"DTCC is committed to working with MAS and market participants to promote an effective and comprehensive reporting scheme in Singapore and the Asia-Pacific region," said Peter Tierney, Regional Head of Asia at DTCC. "With this major milestone, the industry has taken an important step forward in meeting regulators' objectives for greater transparency and risk mitigation in the OTC derivatives market in Singapore and globally."

DTCC's Singapore entity received approval from MAS to operate GTR on November 1, 2013 at which point the firm began on-boarding licensed banks and merchant banks approved by MAS subject to reporting requirements in Singapore. While Singapore's trade reporting regime for OTC derivatives commenced on October 31, 2013 for OTC credit and interest rate derivatives, market participants will only be required to start reporting from their applicable reporting commencement dates, as set out below:

Feb 3, 2014 - 19 firms who signed the ISDA commitment letter.
April 1, 2014 - All banks licensed in Singapore or merchant banks approved by MAS.
July1, 2014 - All trustees and fund managers and other capital market service license holders, registered insurers, finance companies as well as subsidiaries of banks incorporated in Singapore.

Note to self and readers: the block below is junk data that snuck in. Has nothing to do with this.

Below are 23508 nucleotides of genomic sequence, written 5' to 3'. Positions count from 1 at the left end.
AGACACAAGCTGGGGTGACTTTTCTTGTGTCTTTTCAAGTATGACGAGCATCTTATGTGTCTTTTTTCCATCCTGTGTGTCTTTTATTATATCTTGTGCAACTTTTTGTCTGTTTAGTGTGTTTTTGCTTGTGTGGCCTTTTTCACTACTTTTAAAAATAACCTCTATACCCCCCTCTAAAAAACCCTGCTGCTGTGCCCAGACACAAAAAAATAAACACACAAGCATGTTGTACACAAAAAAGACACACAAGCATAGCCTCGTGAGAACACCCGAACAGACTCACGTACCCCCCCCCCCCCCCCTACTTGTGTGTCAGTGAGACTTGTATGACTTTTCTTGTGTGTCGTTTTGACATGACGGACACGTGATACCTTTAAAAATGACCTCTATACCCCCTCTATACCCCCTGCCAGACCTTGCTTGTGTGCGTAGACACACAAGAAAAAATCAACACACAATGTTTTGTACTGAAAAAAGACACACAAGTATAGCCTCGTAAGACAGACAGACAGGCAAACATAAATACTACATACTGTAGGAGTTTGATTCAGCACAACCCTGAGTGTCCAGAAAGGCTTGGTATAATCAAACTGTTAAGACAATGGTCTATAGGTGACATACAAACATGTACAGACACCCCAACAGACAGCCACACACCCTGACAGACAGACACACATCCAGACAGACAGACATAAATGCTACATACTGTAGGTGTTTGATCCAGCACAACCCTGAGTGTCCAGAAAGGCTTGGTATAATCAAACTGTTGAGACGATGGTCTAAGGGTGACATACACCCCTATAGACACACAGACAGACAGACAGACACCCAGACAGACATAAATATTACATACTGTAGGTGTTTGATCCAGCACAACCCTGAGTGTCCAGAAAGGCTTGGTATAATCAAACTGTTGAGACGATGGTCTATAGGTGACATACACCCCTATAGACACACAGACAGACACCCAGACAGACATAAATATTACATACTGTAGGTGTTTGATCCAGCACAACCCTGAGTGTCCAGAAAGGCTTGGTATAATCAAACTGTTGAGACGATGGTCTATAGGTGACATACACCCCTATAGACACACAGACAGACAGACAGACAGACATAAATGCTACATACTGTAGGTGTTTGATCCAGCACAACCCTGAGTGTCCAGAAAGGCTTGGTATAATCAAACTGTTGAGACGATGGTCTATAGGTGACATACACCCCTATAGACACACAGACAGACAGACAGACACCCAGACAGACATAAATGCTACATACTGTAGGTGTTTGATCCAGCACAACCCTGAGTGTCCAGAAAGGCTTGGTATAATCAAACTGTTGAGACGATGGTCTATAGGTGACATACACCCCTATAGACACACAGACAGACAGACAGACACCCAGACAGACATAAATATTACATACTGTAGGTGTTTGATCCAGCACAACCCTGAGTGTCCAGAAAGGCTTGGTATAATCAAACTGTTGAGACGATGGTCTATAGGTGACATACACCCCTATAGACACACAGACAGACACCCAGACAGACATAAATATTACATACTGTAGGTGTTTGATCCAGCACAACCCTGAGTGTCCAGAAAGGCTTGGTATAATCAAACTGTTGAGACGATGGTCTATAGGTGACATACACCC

October 1, 2014 - All significant derivatives holders .

The reporting mandate for remaining asset classes, including equity, commodity and FX derivatives, will be introduced at a later phase.

"Having a seamless, efficient process in place for reporting OTC derivatives transactions is a critical component in ANZ Banking Group's ability to comply with regulatory mandates in Singapore and other jurisdictions across the globe," said Gregory Haynes, Director OTC Reform at ANZ Banking Group. "Trade repositories have helped to bring greater clarity and understanding on the size and scope of the OTC derivatives market to the industry, while providing regulatory authorities with an effective tool for assessing risk exposures in the market place."